Monday, November 26, 2007

Fighting Terror Is Not the Same as Fighting Crime

Here's an excerpt from an interesting piece in last Friday’s Detroit News:

Dearborn man accused of providing support to Hezbollah

Paul Egan / The Detroit News

DETROIT -- A Dearborn man who has spent three years behind bars awaiting trial is expected to plead guilty in federal court Dec. 6 to providing support to the terrorist group Hezbollah.

Fawzi Mustapha Assi, 47, was stopped in 1998 while attempting to depart from Detroit Metropolitan Airport with global positioning equipment, night vision goggles and a thermal-imaging camera.

The former Ford Motor Co. engineer was released on an electronic tether soon after his arrest and fled to Lebanon. He returned to the United States and surrendered in 2004.
Assi was the first person indicted under a 1996 anti-terrorism law that made it illegal to knowingly provide money or materials to terrorists. The U.S. State Department designated Hezbollah a terrorist group in 1997.

Those who follow the Detroit-Dearborn are already aware that in most instances of criminal charges or investigations of people suspected of assisting terrorism, the favored beneficiary is almost always Hezbollah.

Hezbollah is very popular amongst the Lebanese Shia population of Dearborn. We have seen Hezbollah's supporters demonstrating openly, and vocally, in support of the Army of Allah. During one demonstration last summer thousands of Dearborn residents loudly declared Hezbollah Big Cheese Sheikh HassanNasrallah to be “Our leader!”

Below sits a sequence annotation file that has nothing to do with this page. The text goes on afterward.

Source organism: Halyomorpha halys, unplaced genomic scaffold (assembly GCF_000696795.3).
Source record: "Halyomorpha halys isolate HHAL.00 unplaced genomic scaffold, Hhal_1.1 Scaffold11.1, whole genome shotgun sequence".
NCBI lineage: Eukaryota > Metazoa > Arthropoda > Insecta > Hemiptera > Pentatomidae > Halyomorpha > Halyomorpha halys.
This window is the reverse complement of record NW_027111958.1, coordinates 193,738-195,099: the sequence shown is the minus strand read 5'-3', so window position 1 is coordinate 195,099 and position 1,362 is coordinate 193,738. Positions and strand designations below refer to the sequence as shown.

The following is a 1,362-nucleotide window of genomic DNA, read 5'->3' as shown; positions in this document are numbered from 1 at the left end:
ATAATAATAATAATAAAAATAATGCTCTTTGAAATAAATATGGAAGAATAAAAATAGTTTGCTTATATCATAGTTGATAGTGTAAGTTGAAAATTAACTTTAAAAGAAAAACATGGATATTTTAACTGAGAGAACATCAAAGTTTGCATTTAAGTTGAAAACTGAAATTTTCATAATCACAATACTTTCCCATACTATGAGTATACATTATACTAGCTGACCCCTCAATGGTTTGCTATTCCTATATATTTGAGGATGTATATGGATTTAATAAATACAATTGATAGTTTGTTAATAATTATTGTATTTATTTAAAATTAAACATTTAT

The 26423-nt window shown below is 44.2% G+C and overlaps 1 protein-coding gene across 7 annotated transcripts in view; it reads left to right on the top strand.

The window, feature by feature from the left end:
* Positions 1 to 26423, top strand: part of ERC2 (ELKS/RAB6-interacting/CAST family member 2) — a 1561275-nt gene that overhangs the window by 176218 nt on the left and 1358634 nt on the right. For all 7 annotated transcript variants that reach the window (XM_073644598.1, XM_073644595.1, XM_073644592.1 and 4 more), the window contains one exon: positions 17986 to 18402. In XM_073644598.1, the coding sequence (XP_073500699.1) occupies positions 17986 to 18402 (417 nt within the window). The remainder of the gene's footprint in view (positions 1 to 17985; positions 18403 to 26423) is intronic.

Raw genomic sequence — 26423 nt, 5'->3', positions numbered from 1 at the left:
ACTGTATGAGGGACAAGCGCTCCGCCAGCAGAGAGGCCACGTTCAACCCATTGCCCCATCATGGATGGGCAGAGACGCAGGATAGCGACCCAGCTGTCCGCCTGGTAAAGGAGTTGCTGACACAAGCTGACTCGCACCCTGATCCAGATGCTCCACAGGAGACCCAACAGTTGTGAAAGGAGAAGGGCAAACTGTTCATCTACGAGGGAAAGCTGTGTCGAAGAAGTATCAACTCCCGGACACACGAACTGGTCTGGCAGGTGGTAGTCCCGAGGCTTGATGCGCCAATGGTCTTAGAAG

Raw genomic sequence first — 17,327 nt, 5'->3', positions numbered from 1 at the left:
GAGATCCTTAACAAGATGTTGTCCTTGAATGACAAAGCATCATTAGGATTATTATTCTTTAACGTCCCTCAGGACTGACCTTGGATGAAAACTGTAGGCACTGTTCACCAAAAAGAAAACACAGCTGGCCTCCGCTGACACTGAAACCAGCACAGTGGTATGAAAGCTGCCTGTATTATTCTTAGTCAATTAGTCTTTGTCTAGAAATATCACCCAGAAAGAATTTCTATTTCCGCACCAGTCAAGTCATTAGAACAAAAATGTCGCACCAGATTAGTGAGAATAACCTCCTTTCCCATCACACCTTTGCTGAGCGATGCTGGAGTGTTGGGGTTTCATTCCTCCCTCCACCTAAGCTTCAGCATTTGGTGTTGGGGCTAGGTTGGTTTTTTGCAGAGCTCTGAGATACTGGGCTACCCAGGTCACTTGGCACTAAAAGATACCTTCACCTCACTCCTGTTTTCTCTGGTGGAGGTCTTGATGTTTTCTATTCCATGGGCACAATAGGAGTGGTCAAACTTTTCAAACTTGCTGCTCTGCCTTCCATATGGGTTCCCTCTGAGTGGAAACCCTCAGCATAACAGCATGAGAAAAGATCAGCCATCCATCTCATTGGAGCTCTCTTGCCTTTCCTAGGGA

We've also seen a heap of examples of criminal activity intended to benefit Hezbollah, from fraudulent FBI and CIA agents, to marriage fraud, bribes paid to ICE officials, a local resident running around Hemlock Park with an AK-47, tax evasion, flight from prosecution, money laundering, mortgage fraud, and cigarette smuggling.

There are people who believe that the “so-called” war on terror is either completely non-existent, or, at best, exaggerated.

It can’t be a war, they say, because the people attacking us are not nation-states, the way Japan and Germany were in 1941.

Therefore, every act of terrorism can only be investigated and prosecuted as an individual criminal act, without regard to all the connected dots that lead to highly organized, and extremely dangerous terrorist organizations and paramilitary groups, nor to the states behind them, e.g., Afghanistan, Syria, Iran.

This rule about only going to war against nation-states seems awfully arbitrary to me.

In human history, the rise of the nation-state is fairly recent, while warfare goes all the way back. If you’ve got an army, weapons, and a will to make war on someone, then it seems right to me that that someone has a right to make war in self-defense. Whether your defending your tribe, your extended family, your kingdom, your city-state, your right to self-defense should be the same.

By the same token, those who support armies that are sworn to make war on us aren’t merely criminals. They are themselves national enemies, because they have made common cause with our country's enemies. They aren't committing their crimes to get rich, but to assist a foreign army to destroy its foes--whether the foe is our ally, Israel, or us.

Which is why money laundering for Hezbollah, or cheating on your taxes to give the proceeds to Hezbollah, or smuggling cigarettes to earn money for Hezbollah, while they are still only criminal acts, are very similar to treason, or acts of war.

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